Vancouver Family Lawyers Providing Experienced Advice on Parenting Issues

After a separation or divorce, a family’s dynamic changes substantially, particularly how a couple parents their children. Parenting disputes are some of the most emotionally-charged issues in family law matters and can significantly impact a family’s ability to move forward.

Meridian Law Group understands the importance of settling parenting issues swiftly and avoiding unnecessary conflict between separated spouses. The firm’s compassionate family lawyers take the time to understand all facets of a client’s case and develop a customized legal strategy that addresses their concerns. When matters cannot be resolved amicably, the firm forcefully advocates to secure the client’s rights and deliver a result that meets their family’s needs.

Best Interests of the Child

The primary consideration in any parenting issue is the best interests of the child. The federal Divorce Act states that the following factors apply when determining what is in a child’s best interests:

  • The child’s needs, based on their age and stage of development, such as their need for stability;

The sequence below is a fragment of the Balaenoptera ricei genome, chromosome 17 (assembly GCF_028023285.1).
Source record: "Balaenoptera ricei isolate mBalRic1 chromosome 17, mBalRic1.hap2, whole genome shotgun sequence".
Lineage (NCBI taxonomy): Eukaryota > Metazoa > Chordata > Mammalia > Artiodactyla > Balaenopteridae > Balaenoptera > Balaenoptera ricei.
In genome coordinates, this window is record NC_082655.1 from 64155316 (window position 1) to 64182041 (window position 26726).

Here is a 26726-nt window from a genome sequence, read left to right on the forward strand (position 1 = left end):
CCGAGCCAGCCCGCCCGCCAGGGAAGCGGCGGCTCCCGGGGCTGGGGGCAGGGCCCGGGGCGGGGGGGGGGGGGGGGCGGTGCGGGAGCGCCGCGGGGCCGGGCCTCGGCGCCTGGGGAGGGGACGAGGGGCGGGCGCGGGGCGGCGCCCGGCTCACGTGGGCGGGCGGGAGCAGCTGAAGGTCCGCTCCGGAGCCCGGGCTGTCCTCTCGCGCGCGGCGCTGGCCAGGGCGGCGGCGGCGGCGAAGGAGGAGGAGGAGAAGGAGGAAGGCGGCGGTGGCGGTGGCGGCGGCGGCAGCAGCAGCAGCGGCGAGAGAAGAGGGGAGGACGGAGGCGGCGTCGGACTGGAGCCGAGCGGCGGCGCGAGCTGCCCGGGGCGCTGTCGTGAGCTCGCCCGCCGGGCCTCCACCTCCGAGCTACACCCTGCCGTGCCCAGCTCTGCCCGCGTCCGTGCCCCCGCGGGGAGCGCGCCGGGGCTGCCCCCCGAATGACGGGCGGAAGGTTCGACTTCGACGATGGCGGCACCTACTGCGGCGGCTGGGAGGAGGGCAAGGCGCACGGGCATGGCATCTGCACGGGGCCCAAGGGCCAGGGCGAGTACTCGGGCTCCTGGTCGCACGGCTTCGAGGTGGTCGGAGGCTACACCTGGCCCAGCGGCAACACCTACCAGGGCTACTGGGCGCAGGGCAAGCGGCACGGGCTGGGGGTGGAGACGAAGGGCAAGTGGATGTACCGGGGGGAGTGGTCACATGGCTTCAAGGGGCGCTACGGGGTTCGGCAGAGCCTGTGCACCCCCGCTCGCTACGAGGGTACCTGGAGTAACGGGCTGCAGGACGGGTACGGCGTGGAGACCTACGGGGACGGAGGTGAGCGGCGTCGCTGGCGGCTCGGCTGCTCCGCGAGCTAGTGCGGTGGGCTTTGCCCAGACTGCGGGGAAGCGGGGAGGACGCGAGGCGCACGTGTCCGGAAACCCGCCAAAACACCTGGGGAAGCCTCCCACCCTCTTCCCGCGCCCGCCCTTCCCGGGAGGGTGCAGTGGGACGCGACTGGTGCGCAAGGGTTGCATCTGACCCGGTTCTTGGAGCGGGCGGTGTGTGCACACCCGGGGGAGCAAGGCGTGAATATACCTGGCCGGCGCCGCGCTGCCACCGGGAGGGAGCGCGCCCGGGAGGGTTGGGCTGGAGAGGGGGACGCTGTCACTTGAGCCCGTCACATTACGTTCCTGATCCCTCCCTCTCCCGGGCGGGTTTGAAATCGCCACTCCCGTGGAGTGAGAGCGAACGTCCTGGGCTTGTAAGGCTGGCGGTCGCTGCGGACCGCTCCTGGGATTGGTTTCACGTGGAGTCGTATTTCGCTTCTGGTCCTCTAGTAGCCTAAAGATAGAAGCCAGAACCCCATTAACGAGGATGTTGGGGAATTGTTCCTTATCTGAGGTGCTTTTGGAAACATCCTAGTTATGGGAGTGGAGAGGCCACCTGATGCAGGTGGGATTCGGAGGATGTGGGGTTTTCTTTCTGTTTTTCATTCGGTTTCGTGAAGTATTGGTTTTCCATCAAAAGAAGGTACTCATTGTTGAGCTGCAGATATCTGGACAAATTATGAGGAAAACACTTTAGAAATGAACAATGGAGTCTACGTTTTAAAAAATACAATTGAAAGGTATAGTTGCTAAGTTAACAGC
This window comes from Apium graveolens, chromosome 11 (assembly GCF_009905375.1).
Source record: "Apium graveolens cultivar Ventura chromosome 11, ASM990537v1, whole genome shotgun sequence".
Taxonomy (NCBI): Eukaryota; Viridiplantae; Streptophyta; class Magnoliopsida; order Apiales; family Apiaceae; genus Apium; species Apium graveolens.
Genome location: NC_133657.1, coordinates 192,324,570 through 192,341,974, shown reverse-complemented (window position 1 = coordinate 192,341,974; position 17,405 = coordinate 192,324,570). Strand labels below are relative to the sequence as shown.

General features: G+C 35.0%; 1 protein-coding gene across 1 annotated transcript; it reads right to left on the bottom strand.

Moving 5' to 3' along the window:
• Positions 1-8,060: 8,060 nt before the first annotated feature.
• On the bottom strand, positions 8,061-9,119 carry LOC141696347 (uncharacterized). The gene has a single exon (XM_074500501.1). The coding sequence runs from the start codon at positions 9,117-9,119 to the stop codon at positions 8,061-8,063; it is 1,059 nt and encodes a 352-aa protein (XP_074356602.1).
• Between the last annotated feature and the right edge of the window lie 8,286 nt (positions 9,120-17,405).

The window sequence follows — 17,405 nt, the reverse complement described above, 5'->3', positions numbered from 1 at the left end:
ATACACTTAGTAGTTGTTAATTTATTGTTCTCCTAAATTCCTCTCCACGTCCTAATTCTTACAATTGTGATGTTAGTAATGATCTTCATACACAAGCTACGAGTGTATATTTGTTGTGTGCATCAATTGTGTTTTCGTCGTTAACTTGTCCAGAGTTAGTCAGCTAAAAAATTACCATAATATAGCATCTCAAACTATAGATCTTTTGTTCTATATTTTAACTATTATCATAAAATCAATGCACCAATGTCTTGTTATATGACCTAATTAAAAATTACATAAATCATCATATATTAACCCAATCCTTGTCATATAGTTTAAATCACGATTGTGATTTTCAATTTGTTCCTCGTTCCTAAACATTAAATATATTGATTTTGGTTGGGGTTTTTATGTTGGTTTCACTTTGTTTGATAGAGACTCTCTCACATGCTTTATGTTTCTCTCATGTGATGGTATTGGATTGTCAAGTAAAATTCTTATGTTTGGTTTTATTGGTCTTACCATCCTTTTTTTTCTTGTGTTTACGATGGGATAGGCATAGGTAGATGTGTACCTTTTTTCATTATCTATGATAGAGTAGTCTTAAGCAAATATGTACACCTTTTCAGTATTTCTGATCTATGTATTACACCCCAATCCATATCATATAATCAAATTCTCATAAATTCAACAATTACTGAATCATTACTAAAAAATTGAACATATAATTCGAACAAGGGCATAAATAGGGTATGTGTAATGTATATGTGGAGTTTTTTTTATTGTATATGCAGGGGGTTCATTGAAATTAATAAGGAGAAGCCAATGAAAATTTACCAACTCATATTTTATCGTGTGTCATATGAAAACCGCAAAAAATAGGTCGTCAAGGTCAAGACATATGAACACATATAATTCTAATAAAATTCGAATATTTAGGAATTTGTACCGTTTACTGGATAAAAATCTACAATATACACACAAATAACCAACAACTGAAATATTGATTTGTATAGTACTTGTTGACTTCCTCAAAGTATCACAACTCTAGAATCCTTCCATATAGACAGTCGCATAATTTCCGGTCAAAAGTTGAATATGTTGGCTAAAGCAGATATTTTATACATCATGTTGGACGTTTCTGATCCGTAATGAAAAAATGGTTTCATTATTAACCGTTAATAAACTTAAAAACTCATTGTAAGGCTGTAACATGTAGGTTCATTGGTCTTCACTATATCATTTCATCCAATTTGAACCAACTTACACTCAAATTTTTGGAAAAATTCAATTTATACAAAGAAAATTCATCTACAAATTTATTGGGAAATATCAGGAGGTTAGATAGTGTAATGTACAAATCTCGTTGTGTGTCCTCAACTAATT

• The nature and strength of the child’s relationship with each spouse, each of the child’s siblings and grandparents, and any other person who plays an important role in the child’s life;
  • Each spouse’s willingness to support the development and maintenance of the child’s relationship with the other spouse;
  • The history of the care of the child;
  • The child’s views and preferences, considering the child’s age and maturity, unless their preferences cannot be ascertained;
  • The child’s cultural, linguistic, religious and spiritual upbringing and heritage, including Indigenous upbringing and heritage;
  • Any plans for the child’s care;
  • The ability and willingness of each parent to care for and meet the needs of the child;
  • The ability of parents to cooperate and communicate with each other on matters affecting the child;
  • Any history of family violence and its effect on the parenting abilities of the person who engaged in the violence; and
  • Any legal proceedings relevant to the safety, security, and wellbeing of the child.

These factors are echoed in British Columbia’s Family Law Act, which requires an agreement or court order under the Act to protect the child’s physical, psychological and emotional safety, security, and wellbeing to the greatest extent possible.